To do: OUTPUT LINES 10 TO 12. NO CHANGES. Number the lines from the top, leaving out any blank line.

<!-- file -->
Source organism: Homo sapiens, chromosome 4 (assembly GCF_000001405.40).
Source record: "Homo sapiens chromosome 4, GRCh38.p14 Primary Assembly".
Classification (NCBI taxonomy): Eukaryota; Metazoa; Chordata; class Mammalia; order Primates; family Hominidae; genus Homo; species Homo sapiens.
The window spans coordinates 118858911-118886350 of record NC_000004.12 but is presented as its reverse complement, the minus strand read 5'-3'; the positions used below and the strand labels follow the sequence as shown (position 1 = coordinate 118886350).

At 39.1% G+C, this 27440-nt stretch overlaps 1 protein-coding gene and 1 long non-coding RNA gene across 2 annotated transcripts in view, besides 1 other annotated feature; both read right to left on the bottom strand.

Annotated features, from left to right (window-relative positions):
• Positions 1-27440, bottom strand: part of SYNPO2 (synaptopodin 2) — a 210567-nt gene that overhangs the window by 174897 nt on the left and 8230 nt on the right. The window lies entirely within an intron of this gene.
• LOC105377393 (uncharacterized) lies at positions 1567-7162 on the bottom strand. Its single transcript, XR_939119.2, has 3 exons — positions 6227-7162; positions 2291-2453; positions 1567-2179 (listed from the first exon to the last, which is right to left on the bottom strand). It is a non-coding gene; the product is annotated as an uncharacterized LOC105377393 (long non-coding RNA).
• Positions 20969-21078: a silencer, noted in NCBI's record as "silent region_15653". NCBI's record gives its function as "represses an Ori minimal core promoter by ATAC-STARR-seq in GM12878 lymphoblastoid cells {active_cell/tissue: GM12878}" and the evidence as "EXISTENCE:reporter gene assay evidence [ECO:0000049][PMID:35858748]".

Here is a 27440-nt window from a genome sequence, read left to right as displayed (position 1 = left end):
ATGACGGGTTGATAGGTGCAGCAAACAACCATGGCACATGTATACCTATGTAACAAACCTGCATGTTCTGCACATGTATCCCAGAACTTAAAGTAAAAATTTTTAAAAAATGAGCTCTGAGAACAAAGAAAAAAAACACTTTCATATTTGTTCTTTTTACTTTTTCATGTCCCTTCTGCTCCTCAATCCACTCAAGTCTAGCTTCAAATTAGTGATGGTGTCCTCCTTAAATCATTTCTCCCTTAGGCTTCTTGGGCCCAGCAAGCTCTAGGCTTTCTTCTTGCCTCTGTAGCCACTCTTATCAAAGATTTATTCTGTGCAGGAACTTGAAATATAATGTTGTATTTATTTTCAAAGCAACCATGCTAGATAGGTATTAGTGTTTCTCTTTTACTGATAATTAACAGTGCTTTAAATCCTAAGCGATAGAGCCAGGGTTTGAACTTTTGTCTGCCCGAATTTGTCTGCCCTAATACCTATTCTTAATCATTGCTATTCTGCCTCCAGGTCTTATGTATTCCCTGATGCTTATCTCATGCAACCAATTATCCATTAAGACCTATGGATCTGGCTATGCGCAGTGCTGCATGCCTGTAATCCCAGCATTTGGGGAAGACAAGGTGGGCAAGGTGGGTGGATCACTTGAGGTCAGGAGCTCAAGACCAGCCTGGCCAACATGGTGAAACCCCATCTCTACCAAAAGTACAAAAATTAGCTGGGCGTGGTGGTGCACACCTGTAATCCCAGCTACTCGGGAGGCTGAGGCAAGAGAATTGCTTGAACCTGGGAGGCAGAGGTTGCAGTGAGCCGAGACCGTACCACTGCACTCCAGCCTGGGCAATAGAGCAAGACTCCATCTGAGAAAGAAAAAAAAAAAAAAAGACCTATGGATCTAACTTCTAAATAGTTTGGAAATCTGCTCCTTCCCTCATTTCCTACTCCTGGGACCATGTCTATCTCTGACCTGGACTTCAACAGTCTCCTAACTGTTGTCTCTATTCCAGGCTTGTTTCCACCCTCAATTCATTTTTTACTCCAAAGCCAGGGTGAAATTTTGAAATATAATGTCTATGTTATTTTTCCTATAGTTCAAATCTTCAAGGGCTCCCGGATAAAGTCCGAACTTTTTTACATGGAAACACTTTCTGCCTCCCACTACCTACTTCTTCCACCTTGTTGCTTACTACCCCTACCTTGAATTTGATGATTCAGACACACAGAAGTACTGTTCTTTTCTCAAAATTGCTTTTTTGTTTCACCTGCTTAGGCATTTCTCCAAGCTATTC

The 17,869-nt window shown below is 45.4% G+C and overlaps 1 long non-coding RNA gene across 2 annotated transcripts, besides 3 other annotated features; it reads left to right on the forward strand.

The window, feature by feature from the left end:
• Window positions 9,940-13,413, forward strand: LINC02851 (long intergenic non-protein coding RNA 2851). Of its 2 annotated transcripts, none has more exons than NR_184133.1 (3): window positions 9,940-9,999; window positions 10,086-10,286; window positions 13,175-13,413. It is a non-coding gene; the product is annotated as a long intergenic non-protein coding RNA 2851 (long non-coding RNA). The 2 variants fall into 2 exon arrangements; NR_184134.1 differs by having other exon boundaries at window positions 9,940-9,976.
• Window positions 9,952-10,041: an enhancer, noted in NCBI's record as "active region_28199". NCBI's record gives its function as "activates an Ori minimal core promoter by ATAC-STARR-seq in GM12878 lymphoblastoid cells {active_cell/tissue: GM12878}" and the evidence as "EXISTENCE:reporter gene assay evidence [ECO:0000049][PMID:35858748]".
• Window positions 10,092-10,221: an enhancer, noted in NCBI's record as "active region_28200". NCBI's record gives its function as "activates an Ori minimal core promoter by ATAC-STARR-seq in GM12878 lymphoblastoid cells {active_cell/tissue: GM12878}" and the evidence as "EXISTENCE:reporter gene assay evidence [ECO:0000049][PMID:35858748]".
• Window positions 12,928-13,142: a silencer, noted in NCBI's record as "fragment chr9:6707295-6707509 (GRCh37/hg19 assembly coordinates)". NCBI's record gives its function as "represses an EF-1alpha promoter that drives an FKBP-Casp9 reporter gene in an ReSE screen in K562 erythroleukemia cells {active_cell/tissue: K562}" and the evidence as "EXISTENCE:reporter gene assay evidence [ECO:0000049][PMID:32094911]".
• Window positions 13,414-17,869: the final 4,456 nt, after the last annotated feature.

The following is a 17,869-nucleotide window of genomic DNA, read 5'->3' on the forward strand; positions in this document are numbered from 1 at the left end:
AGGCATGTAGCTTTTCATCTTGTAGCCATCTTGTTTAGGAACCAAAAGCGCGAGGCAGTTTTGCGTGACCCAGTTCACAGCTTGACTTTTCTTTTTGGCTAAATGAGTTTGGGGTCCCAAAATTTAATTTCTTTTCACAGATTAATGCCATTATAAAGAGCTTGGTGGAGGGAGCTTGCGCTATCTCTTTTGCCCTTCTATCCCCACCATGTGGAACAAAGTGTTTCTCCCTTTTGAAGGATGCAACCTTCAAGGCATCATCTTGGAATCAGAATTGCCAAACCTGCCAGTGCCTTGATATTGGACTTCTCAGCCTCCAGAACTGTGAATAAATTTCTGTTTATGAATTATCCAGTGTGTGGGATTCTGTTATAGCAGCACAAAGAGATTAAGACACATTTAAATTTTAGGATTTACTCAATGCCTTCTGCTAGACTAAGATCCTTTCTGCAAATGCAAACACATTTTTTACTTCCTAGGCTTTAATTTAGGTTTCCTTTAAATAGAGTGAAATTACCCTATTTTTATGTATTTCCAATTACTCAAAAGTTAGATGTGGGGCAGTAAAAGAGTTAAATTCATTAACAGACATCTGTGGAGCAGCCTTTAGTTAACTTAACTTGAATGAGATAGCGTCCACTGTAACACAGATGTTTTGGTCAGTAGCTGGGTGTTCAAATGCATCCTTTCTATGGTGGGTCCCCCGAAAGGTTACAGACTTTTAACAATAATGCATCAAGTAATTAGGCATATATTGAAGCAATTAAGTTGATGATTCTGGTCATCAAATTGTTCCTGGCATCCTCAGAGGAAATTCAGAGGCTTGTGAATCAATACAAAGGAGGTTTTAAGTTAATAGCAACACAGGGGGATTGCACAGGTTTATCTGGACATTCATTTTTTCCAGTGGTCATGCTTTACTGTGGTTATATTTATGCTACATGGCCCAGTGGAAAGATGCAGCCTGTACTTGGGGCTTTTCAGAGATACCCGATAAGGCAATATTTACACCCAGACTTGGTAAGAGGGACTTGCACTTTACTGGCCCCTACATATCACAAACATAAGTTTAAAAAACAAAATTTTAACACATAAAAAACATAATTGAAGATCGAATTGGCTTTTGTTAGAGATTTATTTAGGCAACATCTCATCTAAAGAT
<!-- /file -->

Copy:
Here is a 27440-nt window from a genome sequence, read left to right as displayed (position 1 = left end):
ATGACGGGTTGATAGGTGCAGCAAACAACCATGGCACATGTATACCTATGTAACAAACCTGCATGTTCTGCACATGTATCCCAGAACTTAAAGTAAAAATTTTTAAAAAATGAGCTCTGAGAACAAAGAAAAAAAACACTTTCATATTTGTTCTTTTTACTTTTTCATGTCCCTTCTGCTCCTCAATCCACTCAAGTCTAGCTTCAAATTAGTGATGGTGTCCTCCTTAAATCATTTCTCCCTTAGGCTTCTTGGGCCCAGCAAGCTCTAGGCTTTCTTCTTGCCTCTGTAGCCACTCTTATCAAAGATTTATTCTGTGCAGGAACTTGAAATATAATGTTGTATTTATTTTCAAAGCAACCATGCTAGATAGGTATTAGTGTTTCTCTTTTACTGATAATTAACAGTGCTTTAAATCCTAAGCGATAGAGCCAGGGTTTGAACTTTTGTCTGCCCGAATTTGTCTGCCCTAATACCTATTCTTAATCATTGCTATTCTGCCTCCAGGTCTTATGTATTCCCTGATGCTTATCTCATGCAACCAATTATCCATTAAGACCTATGGATCTGGCTATGCGCAGTGCTGCATGCCTGTAATCCCAGCATTTGGGGAAGACAAGGTGGGCAAGGTGGGTGGATCACTTGAGGTCAGGAGCTCAAGACCAGCCTGGCCAACATGGTGAAACCCCATCTCTACCAAAAGTACAAAAATTAGCTGGGCGTGGTGGTGCACACCTGTAATCCCAGCTACTCGGGAGGCTGAGGCAAGAGAATTGCTTGAACCTGGGAGGCAGAGGTTGCAGTGAGCCGAGACCGTACCACTGCACTCCAGCCTGGGCAATAGAGCAAGACTCCATCTGAGAAAGAAAAAAAAAAAAAAAGACCTATGGATCTAACTTCTAAATAGTTTGGAAATCTGCTCCTTCCCTCATTTCCTACTCCTGGGACCATGTCTATCTCTGACCTGGACTTCAACAGTCTCCTAACTGTTGTCTCTATTCCAGGCTTGTTTCCACCCTCAATTCATTTTTTACTCCAAAGCCAGGGTGAAATTTTGAAATATAATGTCTATGTTATTTTTCCTATAGTTCAAATCTTCAAGGGCTCCCGGATAAAGTCCGAACTTTTTTACATGGAAACACTTTCTGCCTCCCACTACCTACTTCTTCCACCTTGTTGCTTACTACCCCTACCTTGAATTTGATGATTCAGACACACAGAAGTACTGTTCTTTTCTCAAAATTGCTTTTTTGTTTCACCTGCTTAGGCATTTCTCCAAGCTATTC

The 17,869-nt window shown below is 45.4% G+C and overlaps 1 long non-coding RNA gene across 2 annotated transcripts, besides 3 other annotated features; it reads left to right on the forward strand.